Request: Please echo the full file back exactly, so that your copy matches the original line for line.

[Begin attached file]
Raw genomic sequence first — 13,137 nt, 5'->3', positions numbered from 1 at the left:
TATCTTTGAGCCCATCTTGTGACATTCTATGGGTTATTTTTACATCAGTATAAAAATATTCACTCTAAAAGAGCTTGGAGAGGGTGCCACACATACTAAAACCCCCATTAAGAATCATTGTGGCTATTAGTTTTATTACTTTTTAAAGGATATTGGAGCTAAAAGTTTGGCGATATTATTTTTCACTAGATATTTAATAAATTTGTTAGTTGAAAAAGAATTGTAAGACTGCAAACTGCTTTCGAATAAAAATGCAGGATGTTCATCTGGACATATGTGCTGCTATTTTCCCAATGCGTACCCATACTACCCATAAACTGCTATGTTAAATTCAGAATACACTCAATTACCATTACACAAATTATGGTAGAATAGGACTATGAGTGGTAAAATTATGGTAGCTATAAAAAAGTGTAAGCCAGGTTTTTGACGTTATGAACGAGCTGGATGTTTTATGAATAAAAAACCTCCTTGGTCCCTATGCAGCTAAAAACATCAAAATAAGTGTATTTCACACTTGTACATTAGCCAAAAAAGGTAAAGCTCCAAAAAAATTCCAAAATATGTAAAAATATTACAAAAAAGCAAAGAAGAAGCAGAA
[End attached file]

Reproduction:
Raw genomic sequence first — 13,137 nt, 5'->3', positions numbered from 1 at the left:
TATCTTTGAGCCCATCTTGTGACATTCTATGGGTTATTTTTACATCAGTATAAAAATATTCACTCTAAAAGAGCTTGGAGAGGGTGCCACACATACTAAAACCCCCATTAAGAATCATTGTGGCTATTAGTTTTATTACTTTTTAAAGGATATTGGAGCTAAAAGTTTGGCGATATTATTTTTCACTAGATATTTAATAAATTTGTTAGTTGAAAAAGAATTGTAAGACTGCAAACTGCTTTCGAATAAAAATGCAGGATGTTCATCTGGACATATGTGCTGCTATTTTCCCAATGCGTACCCATACTACCCATAAACTGCTATGTTAAATTCAGAATACACTCAATTACCATTACACAAATTATGGTAGAATAGGACTATGAGTGGTAAAATTATGGTAGCTATAAAAAAGTGTAAGCCAGGTTTTTGACGTTATGAACGAGCTGGATGTTTTATGAATAAAAAACCTCCTTGGTCCCTATGCAGCTAAAAACATCAAAATAAGTGTATTTCACACTTGTACATTAGCCAAAAAAGGTAAAGCTCCAAAAAAATTCCAAAATATGTAAAAATATTACAAAAAAGCAAAGAAGAAGCAGAA